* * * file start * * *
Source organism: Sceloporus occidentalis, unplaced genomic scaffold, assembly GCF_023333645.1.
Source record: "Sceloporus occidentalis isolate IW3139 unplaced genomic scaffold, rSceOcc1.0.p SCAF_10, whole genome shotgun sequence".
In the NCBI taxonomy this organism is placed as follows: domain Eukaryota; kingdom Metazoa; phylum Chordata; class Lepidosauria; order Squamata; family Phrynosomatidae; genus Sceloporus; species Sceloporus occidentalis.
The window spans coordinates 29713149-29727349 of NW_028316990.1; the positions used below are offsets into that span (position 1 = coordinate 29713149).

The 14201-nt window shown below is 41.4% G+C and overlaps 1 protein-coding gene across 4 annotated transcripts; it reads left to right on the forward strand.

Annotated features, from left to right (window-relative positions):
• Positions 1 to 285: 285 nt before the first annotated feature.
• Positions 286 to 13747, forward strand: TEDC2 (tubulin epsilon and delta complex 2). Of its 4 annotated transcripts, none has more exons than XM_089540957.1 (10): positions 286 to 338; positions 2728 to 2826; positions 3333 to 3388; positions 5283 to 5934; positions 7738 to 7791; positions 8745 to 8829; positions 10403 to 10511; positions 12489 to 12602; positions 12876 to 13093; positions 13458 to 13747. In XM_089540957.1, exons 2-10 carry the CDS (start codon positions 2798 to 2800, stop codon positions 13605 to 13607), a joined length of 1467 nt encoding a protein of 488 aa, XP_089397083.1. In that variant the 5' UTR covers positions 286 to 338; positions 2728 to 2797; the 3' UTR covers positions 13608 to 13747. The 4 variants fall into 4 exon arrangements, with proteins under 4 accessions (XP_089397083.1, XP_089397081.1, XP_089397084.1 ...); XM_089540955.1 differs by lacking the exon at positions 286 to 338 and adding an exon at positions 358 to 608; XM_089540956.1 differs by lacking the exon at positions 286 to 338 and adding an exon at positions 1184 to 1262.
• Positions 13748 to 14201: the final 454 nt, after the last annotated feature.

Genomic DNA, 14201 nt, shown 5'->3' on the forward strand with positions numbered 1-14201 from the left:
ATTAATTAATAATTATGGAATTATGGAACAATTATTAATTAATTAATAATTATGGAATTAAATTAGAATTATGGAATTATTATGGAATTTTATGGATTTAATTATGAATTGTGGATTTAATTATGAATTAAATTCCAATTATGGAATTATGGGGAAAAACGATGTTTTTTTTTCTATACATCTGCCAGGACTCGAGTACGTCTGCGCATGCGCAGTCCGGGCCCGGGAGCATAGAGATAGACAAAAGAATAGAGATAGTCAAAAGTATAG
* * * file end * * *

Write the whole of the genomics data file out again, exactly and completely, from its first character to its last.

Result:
Source organism: Sceloporus occidentalis, unplaced genomic scaffold, assembly GCF_023333645.1.
Source record: "Sceloporus occidentalis isolate IW3139 unplaced genomic scaffold, rSceOcc1.0.p SCAF_10, whole genome shotgun sequence".
In the NCBI taxonomy this organism is placed as follows: domain Eukaryota; kingdom Metazoa; phylum Chordata; class Lepidosauria; order Squamata; family Phrynosomatidae; genus Sceloporus; species Sceloporus occidentalis.
The window spans coordinates 29713149-29727349 of NW_028316990.1; the positions used below are offsets into that span (position 1 = coordinate 29713149).

The 14201-nt window shown below is 41.4% G+C and overlaps 1 protein-coding gene across 4 annotated transcripts; it reads left to right on the forward strand.

Annotated features, from left to right (window-relative positions):
• Positions 1 to 285: 285 nt before the first annotated feature.
• Positions 286 to 13747, forward strand: TEDC2 (tubulin epsilon and delta complex 2). Of its 4 annotated transcripts, none has more exons than XM_089540957.1 (10): positions 286 to 338; positions 2728 to 2826; positions 3333 to 3388; positions 5283 to 5934; positions 7738 to 7791; positions 8745 to 8829; positions 10403 to 10511; positions 12489 to 12602; positions 12876 to 13093; positions 13458 to 13747. In XM_089540957.1, exons 2-10 carry the CDS (start codon positions 2798 to 2800, stop codon positions 13605 to 13607), a joined length of 1467 nt encoding a protein of 488 aa, XP_089397083.1. In that variant the 5' UTR covers positions 286 to 338; positions 2728 to 2797; the 3' UTR covers positions 13608 to 13747. The 4 variants fall into 4 exon arrangements, with proteins under 4 accessions (XP_089397083.1, XP_089397081.1, XP_089397084.1 ...); XM_089540955.1 differs by lacking the exon at positions 286 to 338 and adding an exon at positions 358 to 608; XM_089540956.1 differs by lacking the exon at positions 286 to 338 and adding an exon at positions 1184 to 1262.
• Positions 13748 to 14201: the final 454 nt, after the last annotated feature.

Genomic DNA, 14201 nt, shown 5'->3' on the forward strand with positions numbered 1-14201 from the left:
ATTAATTAATAATTATGGAATTATGGAACAATTATTAATTAATTAATAATTATGGAATTAAATTAGAATTATGGAATTATTATGGAATTTTATGGATTTAATTATGAATTGTGGATTTAATTATGAATTAAATTCCAATTATGGAATTATGGGGAAAAACGATGTTTTTTTTTCTATACATCTGCCAGGACTCGAGTACGTCTGCGCATGCGCAGTCCGGGCCCGGGAGCATAGAGATAGACAAAAGAATAGAGATAGTCAAAAGTATAG